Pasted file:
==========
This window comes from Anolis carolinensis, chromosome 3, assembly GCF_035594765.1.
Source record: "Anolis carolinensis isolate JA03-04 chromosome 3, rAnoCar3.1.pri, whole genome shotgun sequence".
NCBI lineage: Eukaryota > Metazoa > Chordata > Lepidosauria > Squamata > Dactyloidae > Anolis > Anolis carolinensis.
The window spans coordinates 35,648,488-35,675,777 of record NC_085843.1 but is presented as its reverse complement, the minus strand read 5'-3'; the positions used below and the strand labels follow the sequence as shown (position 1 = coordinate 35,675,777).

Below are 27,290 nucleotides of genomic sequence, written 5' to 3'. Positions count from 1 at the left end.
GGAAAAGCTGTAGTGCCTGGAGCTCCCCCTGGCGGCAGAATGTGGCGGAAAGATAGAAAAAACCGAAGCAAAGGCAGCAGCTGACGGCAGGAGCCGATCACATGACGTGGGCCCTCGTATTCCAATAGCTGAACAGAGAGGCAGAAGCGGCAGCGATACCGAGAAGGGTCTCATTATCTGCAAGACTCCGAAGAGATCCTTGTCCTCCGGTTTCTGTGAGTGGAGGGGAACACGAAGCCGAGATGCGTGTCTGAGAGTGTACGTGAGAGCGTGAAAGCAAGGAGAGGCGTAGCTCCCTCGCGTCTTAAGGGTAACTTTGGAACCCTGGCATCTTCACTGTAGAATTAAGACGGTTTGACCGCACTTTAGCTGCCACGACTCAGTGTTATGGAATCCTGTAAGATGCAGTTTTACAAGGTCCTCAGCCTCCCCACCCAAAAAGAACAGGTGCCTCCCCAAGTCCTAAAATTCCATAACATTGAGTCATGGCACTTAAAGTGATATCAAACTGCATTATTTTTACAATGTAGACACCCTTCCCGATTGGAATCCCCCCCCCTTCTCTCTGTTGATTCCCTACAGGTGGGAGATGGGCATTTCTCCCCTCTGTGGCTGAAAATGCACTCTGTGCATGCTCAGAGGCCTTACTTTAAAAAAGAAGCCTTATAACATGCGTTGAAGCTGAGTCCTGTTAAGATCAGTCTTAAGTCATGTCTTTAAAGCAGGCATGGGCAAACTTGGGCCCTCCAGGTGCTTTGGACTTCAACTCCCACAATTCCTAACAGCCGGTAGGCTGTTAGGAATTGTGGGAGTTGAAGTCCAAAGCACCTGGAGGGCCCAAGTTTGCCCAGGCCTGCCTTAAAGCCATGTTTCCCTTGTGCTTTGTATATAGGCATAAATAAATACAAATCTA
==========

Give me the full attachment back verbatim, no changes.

This window comes from Anolis carolinensis, chromosome 3, assembly GCF_035594765.1.
Source record: "Anolis carolinensis isolate JA03-04 chromosome 3, rAnoCar3.1.pri, whole genome shotgun sequence".
NCBI lineage: Eukaryota > Metazoa > Chordata > Lepidosauria > Squamata > Dactyloidae > Anolis > Anolis carolinensis.
The window spans coordinates 35,648,488-35,675,777 of record NC_085843.1 but is presented as its reverse complement, the minus strand read 5'-3'; the positions used below and the strand labels follow the sequence as shown (position 1 = coordinate 35,675,777).

Below are 27,290 nucleotides of genomic sequence, written 5' to 3'. Positions count from 1 at the left end.
GGAAAAGCTGTAGTGCCTGGAGCTCCCCCTGGCGGCAGAATGTGGCGGAAAGATAGAAAAAACCGAAGCAAAGGCAGCAGCTGACGGCAGGAGCCGATCACATGACGTGGGCCCTCGTATTCCAATAGCTGAACAGAGAGGCAGAAGCGGCAGCGATACCGAGAAGGGTCTCATTATCTGCAAGACTCCGAAGAGATCCTTGTCCTCCGGTTTCTGTGAGTGGAGGGGAACACGAAGCCGAGATGCGTGTCTGAGAGTGTACGTGAGAGCGTGAAAGCAAGGAGAGGCGTAGCTCCCTCGCGTCTTAAGGGTAACTTTGGAACCCTGGCATCTTCACTGTAGAATTAAGACGGTTTGACCGCACTTTAGCTGCCACGACTCAGTGTTATGGAATCCTGTAAGATGCAGTTTTACAAGGTCCTCAGCCTCCCCACCCAAAAAGAACAGGTGCCTCCCCAAGTCCTAAAATTCCATAACATTGAGTCATGGCACTTAAAGTGATATCAAACTGCATTATTTTTACAATGTAGACACCCTTCCCGATTGGAATCCCCCCCCCTTCTCTCTGTTGATTCCCTACAGGTGGGAGATGGGCATTTCTCCCCTCTGTGGCTGAAAATGCACTCTGTGCATGCTCAGAGGCCTTACTTTAAAAAAGAAGCCTTATAACATGCGTTGAAGCTGAGTCCTGTTAAGATCAGTCTTAAGTCATGTCTTTAAAGCAGGCATGGGCAAACTTGGGCCCTCCAGGTGCTTTGGACTTCAACTCCCACAATTCCTAACAGCCGGTAGGCTGTTAGGAATTGTGGGAGTTGAAGTCCAAAGCACCTGGAGGGCCCAAGTTTGCCCAGGCCTGCCTTAAAGCCATGTTTCCCTTGTGCTTTGTATATAGGCATAAATAAATACAAATCTA